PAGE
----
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From Africa to Virginia

February 1-28, 2015
Jamestown Settlement & Yorktown Victory Center
Copper alloy plaque, Kingdom of Benin, ca. 1600. Jamestown-Yorktown Foundation collection. Gift of the Gladys and Franklin Clark Foundation.

Copper alloy plaque, Kingdom of Benin, ca. 1600. Jamestown-Yorktown Foundation collection. Gift of the Gladys and Franklin Clark Foundation.

As part of “From Africa to Virginia” month in February, gallery exhibits and daily interpretive programs highlight the culture of the first recorded Africans in Virginia and the experience of people of African descent in colonial and Revolutionary America.

African-American Musical Imprint Weekend” at Jamestown Settlement on February 14-15 will feature performances by “The Storyteller” Dylan Pritchett, the Northern Neck Chantey Singers and Legacy of Weyanoke.

Jamestown Settlement Galleries

The “From Africa to Virginia” theme is reflected in a printed family guide of Jamestown Settlement’s expansive gallery exhibits, which chronicle the nation’s 17th-century beginnings in Virginia in the context of its Powhatan Indian, English and African cultures. The parent culture of Africans brought to Virginia in 1619 is portrayed in a diorama that includes a full-scale dwelling and artifacts from the Ambundu culture of Angola. A dramatic multimedia presentation describes African encounters with Europeans, the impact on African culture, and the development of the transatlantic slave trade.

Other exhibits tell about Virginia’s tobacco-cultivation economy and its relationship to the evolution of slavery in the colony. A structure re-created from an archaeological site depicts a late-17th-century slave quarter alongside a planter’s house and Indian cabin, also based on Virginia archaeological sites. Decorative objects of ivory and metal made by west-central- African craftspeople, and archaeologically found objects made or used by enslaved people in Virginia can be seen in the gallery exhibits.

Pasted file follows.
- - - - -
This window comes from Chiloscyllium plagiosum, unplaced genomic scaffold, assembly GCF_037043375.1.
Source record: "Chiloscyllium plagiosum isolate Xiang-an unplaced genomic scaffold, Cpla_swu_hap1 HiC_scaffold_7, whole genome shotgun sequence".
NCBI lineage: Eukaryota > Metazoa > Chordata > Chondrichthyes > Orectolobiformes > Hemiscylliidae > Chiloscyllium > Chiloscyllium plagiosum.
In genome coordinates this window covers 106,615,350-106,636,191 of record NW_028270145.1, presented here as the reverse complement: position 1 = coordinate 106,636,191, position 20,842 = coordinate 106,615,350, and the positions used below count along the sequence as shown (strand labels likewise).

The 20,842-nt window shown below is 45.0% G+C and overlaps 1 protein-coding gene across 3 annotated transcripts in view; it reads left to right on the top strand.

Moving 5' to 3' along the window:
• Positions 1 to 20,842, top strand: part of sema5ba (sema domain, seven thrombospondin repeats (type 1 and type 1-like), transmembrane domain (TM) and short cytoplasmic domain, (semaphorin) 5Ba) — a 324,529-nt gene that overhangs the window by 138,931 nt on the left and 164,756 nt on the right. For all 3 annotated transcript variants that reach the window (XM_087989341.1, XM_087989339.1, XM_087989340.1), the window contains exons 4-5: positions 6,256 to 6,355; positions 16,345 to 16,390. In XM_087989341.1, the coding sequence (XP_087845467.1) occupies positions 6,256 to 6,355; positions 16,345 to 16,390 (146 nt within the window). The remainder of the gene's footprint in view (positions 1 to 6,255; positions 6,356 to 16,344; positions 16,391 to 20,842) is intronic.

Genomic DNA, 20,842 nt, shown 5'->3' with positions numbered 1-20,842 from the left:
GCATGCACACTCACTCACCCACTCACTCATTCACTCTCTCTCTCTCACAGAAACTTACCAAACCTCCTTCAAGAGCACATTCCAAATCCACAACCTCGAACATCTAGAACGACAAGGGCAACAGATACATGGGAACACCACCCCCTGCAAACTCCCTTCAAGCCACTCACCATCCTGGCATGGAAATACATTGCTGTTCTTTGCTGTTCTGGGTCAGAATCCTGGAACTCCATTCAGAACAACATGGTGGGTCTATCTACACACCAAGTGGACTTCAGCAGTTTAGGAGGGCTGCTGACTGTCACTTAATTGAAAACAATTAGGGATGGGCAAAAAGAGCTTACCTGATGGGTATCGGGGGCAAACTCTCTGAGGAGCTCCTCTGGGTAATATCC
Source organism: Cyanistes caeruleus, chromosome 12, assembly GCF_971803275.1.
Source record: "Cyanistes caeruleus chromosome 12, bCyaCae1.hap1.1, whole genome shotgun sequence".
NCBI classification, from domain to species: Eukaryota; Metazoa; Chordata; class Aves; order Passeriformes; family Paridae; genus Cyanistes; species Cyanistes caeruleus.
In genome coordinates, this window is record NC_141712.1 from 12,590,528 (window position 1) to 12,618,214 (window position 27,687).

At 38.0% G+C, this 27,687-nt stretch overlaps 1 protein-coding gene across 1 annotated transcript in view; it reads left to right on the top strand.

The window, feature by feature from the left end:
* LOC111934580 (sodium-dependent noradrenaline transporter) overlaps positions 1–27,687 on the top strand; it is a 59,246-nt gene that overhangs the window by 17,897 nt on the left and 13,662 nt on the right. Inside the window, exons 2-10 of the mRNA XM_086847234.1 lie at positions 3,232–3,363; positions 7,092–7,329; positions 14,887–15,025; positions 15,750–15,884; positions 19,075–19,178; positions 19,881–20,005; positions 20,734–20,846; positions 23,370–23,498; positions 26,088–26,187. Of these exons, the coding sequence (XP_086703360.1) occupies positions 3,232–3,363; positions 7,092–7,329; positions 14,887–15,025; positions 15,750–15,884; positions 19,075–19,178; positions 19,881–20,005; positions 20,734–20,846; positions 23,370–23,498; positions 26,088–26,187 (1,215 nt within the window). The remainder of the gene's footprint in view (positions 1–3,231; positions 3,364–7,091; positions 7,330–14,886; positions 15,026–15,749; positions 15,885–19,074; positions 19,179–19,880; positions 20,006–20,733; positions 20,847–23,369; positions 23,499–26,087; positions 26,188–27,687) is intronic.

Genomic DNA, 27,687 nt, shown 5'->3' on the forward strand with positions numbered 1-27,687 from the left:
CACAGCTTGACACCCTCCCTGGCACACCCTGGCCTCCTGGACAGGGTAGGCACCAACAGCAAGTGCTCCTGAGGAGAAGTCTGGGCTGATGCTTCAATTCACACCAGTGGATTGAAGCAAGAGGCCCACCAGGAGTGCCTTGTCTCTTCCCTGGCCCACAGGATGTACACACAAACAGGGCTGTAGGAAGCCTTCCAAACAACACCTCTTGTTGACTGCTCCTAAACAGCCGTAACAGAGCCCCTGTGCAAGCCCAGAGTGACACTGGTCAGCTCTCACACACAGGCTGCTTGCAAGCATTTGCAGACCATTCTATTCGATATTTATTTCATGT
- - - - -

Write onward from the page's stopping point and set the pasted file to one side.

Jamestown Settlement gallery African exhibit themes are reflected in two special tours available to groups with advance reservations.

Daily Interpretive Programs

At Jamestown Settlement, “Life on the Waterways” at 10:30 a.m. daily in the re-created Powhatan Indian village invites visitors to help fashion a dugout canoe and compare and contrast Powhatan and Angolan cultures while learning about canoes and fishing. “African Arrival,” a role-play experience at 1 p.m. daily at the replica 1607 English ships, illuminates the circumstances of the 1619 arrival in Virginia of 20-some Africans who had been captured by English privateers from a Portuguese ship en route from Angola to Mexico. “Weapons and Warfare” at 2:30 p.m. at the re-created fort compares African and English warfare techniques and culminates with the firing of matchlock musket.

British 33rd Regiment of Foot coatAt the Yorktown Victory Center’s re-created Continental Army encampment, at noon daily, historical interpreters will discuss the roles of African Americans in the Revolutionary War and the 1775 proclamation by Lord Dunmore, Virginia’s royal governor, promising freedom to people enslaved by rebellious colonists, if they came to the British side. Representations of a coat worn by formerly enslaved people who joined the British 33rd Regiment of Foot and a hat from the American army’s 1st Rhode Island Regiment, which for a time during the Revolution included several companies of African-American soldiers, will be displayed. At 2 p.m. daily, the re-created Revolution-era farm will offer a glimpse of the lives and roles of enslaved people on a small farm and African influence on American foodways.

 Special programs are included with admission.

Educational Resources

Image Gallery – West Central Africans

Video Resources

Discovering Jamestown: The West Central Africans

Background Historical Essays

The Angolan Connection and Slavery in Virginia

The Evolution of the Slave Quarter in Tidewater Virginia

Antislavery Sentiment in Pre-Revolutionary Virginia